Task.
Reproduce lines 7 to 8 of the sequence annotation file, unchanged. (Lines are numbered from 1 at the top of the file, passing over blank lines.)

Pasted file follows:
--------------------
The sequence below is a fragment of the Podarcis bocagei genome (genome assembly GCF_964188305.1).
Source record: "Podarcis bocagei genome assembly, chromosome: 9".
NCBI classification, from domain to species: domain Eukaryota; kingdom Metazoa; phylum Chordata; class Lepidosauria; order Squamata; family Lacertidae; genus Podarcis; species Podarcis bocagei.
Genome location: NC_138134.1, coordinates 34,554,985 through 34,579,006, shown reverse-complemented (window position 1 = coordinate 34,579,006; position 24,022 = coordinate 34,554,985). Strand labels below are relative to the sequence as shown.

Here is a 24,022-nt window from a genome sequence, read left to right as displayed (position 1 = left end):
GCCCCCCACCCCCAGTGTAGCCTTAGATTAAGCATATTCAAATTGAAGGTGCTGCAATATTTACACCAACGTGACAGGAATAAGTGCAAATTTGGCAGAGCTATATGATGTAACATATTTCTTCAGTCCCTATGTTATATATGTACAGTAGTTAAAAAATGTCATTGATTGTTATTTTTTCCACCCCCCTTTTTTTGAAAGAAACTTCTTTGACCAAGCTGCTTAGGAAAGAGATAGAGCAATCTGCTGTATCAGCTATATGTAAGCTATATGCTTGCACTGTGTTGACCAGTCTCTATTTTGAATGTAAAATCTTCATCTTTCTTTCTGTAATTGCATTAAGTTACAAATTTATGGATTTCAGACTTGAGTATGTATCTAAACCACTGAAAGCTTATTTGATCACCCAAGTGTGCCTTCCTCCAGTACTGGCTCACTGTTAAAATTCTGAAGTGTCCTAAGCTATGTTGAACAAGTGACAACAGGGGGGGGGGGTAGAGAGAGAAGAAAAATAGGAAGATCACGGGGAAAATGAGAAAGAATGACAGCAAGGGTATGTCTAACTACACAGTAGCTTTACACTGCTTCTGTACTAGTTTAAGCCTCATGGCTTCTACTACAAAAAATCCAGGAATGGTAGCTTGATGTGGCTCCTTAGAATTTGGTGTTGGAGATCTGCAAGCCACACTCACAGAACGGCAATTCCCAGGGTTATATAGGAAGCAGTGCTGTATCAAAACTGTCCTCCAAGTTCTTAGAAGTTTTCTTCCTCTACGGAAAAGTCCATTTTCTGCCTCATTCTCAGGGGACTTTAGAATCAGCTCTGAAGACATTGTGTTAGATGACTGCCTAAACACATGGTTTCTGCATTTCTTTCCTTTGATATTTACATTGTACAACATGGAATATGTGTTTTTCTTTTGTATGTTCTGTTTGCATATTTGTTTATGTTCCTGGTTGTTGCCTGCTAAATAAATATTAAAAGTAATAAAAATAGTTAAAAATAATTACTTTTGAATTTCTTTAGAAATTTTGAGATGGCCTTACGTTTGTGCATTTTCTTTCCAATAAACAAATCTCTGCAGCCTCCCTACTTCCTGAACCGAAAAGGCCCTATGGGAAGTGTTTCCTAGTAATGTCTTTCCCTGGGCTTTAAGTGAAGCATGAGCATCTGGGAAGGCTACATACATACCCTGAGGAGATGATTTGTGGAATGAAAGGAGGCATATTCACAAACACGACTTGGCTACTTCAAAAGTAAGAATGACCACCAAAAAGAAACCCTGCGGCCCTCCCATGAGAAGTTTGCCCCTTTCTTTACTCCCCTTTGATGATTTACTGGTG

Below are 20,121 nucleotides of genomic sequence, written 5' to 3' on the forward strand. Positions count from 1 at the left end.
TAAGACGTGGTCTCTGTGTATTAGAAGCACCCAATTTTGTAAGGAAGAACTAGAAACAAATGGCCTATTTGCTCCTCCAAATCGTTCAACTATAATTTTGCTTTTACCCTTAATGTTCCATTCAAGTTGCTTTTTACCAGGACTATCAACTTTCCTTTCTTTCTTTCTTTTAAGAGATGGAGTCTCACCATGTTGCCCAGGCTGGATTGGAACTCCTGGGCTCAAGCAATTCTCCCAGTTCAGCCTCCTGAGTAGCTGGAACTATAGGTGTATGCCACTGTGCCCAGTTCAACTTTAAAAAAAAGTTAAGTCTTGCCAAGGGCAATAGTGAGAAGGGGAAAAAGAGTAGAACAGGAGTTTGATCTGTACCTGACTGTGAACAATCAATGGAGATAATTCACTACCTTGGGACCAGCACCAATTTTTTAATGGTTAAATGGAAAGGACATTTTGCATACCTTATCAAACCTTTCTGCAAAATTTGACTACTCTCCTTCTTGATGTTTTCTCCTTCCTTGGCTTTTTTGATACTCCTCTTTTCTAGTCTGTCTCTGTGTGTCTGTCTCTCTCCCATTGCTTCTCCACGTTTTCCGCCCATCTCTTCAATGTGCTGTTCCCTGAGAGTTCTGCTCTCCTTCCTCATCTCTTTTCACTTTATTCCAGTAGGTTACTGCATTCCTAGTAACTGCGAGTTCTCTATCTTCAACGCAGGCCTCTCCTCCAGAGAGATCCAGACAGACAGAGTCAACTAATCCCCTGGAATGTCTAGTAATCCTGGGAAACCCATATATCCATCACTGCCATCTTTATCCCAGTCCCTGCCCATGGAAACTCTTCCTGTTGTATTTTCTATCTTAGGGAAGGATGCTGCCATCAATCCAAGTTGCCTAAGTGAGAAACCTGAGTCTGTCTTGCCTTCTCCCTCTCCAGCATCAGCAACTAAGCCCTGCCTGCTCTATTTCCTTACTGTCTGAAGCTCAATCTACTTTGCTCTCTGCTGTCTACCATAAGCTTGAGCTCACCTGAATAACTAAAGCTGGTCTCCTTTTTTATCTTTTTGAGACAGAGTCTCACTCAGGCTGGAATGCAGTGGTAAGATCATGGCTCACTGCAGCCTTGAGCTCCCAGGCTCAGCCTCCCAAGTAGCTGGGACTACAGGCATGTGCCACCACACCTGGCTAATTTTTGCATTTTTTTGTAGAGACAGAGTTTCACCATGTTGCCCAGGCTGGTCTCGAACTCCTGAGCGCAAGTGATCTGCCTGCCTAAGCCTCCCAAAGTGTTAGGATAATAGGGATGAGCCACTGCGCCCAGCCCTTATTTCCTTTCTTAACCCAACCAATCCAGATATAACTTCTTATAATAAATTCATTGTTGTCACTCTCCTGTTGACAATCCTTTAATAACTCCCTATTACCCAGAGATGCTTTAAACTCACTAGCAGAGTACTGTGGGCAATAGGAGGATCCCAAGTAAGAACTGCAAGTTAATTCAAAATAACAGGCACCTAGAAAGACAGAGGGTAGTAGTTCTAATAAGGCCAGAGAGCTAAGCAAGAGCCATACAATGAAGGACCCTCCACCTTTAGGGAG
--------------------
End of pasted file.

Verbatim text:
Below are 20,121 nucleotides of genomic sequence, written 5' to 3' on the forward strand. Positions count from 1 at the left end.
TAAGACGTGGTCTCTGTGTATTAGAAGCACCCAATTTTGTAAGGAAGAACTAGAAACAAATGGCCTATTTGCTCCTCCAAATCGTTCAACTATAATTTTGCTTTTACCCTTAATGTTCCATTCAAGTTGCTTTTTACCAGGACTATCAACTTTCCTTTCTTTCTTTCTTTTAAGAGATGGAGTCTCACCATGTTGCCCAGGCTGGATTGGAACTCCTGGGCTCAAGCAATTCTCCCAGTTCAGCCTCCTGAGTAGCTGGAACTATAGGTGTATGCCACTGTGCCCAGTTCAACTTTAAAAAAAAGTTAAGTCTTGCCAAGGGCAATAGTGAGAAGGGGAAAAAGAGTAGAACAGGAGTTTGATCTGTACCTGACTGTGAACAATCAATGGAGATAATTCACTACCTTGGGACCAGCACCAATTTTTTAATGGTTAAATGGAAAGGACATTTTGCATACCTTATCAAACCTTTCTGCAAAATTTGACTACTCTCCTTCTTGATGTTTTCTCCTTCCTTGGCTTTTTTGATACTCCTCTTTTCTAGTCTGTCTCTGTGTGTCTGTCTCTCTCCCATTGCTTCTCCACGTTTTCCGCCCATCTCTTCAATGTGCTGTTCCCTGAGAGTTCTGCTCTCCTTCCTCATCTCTTTTCACTTTATTCCAGTAGGTTACTGCATTCCTAGTAACTGCGAGTTCTCTATCTTCAACGCAGGCCTCTCCTCCAGAGAGATCCAGACAGACAGAGTCAACTAATCCCCTGGAATGTCTAGTAATCCTGGGAAACCCATATATCCATCACTGCCATCTTTATCCCAGTCCCTGCCCATGGAAACTCTTCCTGTTGTATTTTCTATCTTAGGGAAGGATGCTGCCATCAATCCAAGTTGCCTAAGTGAGAAACCTGAGTCTGTCTTGCCTTCTCCCTCTCCAGCATCAGCAACTAAGCCCTGCCTGCTCTATTTCCTTACTGTCTGAAGCTCAATCTACTTTGCTCTCTGCTGTCTACCATAAGCTTGAGCTCACCTGAATAACTAAAGCTGGTCTCCTTTTTTATCTTTTTGAGACAGAGTCTCACTCAGGCTGGAATGCAGTGGTAAGATCATGGCTCACTGCAGCCTTGAGCTCCCAGGCTCAGCCTCCCAAGTAGCTGGGACTACAGGCATGTGCCACCACACCTGGCTAATTTTTGCATTTTTTTGTAGAGACAGAGTTTCACCATGTTGCCCAGGCTGGTCTCGAACTCCTGAGCGCAAGTGATCTGCCTGCCTAAGCCTCCCAAAGTGTTAGGATAATAGGGATGAGCCACTGCGCCCAGCCCTTATTTCCTTTCTTAACCCAACCAATCCAGATATAACTTCTTATAATAAATTCATTGTTGTCACTCTCCTGTTGACAATCCTTTAATAACTCCCTATTACCCAGAGATGCTTTAAACTCACTAGCAGAGTACTGTGGGCAATAGGAGGATCCCAAGTAAGAACTGCAAGTTAATTCAAAATAACAGGCACCTAGAAAGACAGAGGGTAGTAGTTCTAATAAGGCCAGAGAGCTAAGCAAGAGCCATACAATGAAGGACCCTCCACCTTTAGGGAG